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Cover image for Losing poor habits with forms

Losing poor habits with forms

J.
There is always a monkey.
Originally published at blog.julien-maury.dev ・3 min read

The summer is magic but not all web forms.

It's shocking because sometimes, you just cannot use them whether you have impairments or not.

Don't forget labels and for attributes

Labels allow screen readers to voice the input prompt to the user. Unfortunately, many websites use placeholders only.

It's a terrible practice as screen readers will try to guess things, for example, by taking texts that precede or follow, which might have nothing to do with the inputs.

Besides, placeholders disappear when the inputs are focused.

So don't do that:

<input placeholder="Enter your email" name="email" type="email">
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Instead, do something like this:

<label for="email">Your Email address</label>
<input id="email" name="email" type="email" required>
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If you have to hide labels, you can still use extra HTML and CSS:

<label for="email"><span class="screen-reader-text">Your Email address</span></label>
<input id="email" placeholder="Enter your email" name="email" type="email" required>
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Forget extravagant patterns and validation rules

This one is pretty lame. "Smart" patterns and validation rules can have terrible outcomes. It prevents some users from using forms.

HTML5 allows you to add patterns to your inputs to make basic data validation:

<label for="last-name">Your last name</label>
<input id="last-name" name="last_name" type="text" pattern="[a-zA-Z]{4,20}">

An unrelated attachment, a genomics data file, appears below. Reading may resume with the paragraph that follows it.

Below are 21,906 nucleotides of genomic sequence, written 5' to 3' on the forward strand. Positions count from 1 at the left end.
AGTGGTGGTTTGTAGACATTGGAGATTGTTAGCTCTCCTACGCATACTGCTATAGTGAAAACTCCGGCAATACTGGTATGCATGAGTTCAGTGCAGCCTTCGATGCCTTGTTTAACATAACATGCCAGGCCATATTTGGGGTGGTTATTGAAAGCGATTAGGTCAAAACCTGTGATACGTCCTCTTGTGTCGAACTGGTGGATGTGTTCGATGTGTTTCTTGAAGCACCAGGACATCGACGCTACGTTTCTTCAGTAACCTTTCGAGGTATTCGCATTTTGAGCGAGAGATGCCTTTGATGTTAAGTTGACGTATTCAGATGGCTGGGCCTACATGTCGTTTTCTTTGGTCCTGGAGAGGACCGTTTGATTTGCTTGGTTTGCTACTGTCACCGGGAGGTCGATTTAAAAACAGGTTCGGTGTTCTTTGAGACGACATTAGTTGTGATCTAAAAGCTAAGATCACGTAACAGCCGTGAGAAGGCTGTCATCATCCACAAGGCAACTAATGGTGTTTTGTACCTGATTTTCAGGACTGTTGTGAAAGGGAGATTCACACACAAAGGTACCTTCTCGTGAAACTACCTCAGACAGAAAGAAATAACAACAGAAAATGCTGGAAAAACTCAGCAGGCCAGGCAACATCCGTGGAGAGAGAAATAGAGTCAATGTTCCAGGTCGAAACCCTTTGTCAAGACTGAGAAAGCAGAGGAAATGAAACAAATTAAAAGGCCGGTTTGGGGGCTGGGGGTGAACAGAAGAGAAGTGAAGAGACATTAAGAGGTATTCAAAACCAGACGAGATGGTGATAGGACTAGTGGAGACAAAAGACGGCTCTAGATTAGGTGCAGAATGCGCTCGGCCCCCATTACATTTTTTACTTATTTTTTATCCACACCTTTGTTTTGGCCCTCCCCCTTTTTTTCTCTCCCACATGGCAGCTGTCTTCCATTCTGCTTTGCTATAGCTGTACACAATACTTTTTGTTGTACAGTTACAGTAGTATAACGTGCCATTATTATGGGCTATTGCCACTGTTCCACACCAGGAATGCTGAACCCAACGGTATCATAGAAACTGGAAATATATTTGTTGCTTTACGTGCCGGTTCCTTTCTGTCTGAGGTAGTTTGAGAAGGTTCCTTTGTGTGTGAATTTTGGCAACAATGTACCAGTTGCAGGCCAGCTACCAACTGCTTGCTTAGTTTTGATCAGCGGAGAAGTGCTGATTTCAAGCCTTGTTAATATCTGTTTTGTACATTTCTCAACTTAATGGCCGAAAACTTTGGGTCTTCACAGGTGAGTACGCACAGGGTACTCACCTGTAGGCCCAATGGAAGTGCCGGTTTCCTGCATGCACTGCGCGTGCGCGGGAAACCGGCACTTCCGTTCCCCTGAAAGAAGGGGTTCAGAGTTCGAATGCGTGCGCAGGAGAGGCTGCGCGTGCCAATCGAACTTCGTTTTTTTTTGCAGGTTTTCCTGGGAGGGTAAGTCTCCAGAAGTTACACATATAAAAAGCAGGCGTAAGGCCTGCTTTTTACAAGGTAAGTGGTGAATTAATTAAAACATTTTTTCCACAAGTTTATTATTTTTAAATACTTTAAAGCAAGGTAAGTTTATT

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The above pattern attribute means "only letters, at least 4 and 20 at most". Many people won't be able to use this input unless they edit HTML!

Besides, as HTML is editable, it's absolutely not a security enhancement.

Please don't add rules like that, whether you use the pattern attribute or a custom validation rule in the code on submit (e.g. with a server-side language).

Don't use CAPTCHA

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CAPTCHA means "Completely Automated Public Turing test to tell Computers and Humans Apart". The test is supposed to determine if the user who's trying to submit a form is a real human or a spamming robot.

There are various types of CAPTCHA: random letters and numbers, puzzles, basic arithmetic operations, and many more.

However, CAPTCHA sox!

It's a massive pain for real users. It's terrible for accessibility, especially for blind people (even when there's an audio version). It's also easy to break for any modern script (e.g., using Machine Learning).

Don't disable paste

Many websites disable paste for password inputs. It decreases security.

Usually, pasting passwords is allowed for the first input but not the confirmation field (e.g., "confirm your password").

There are many valid reasons to paste passwords, such as auto-fill, which is more secure. Disabling paste forces people to use short passwords they can remember, a.k.a weak passwords.

Besides, it disables the ability to enjoy some of the great features provided by password managers.

Please don't do it.

Conclusion

Most bad habits we have seen are easy to lose. Forms are great for users as long as it does not break standard behaviors and accessibility.

Photo by Drew Hays on Unsplash

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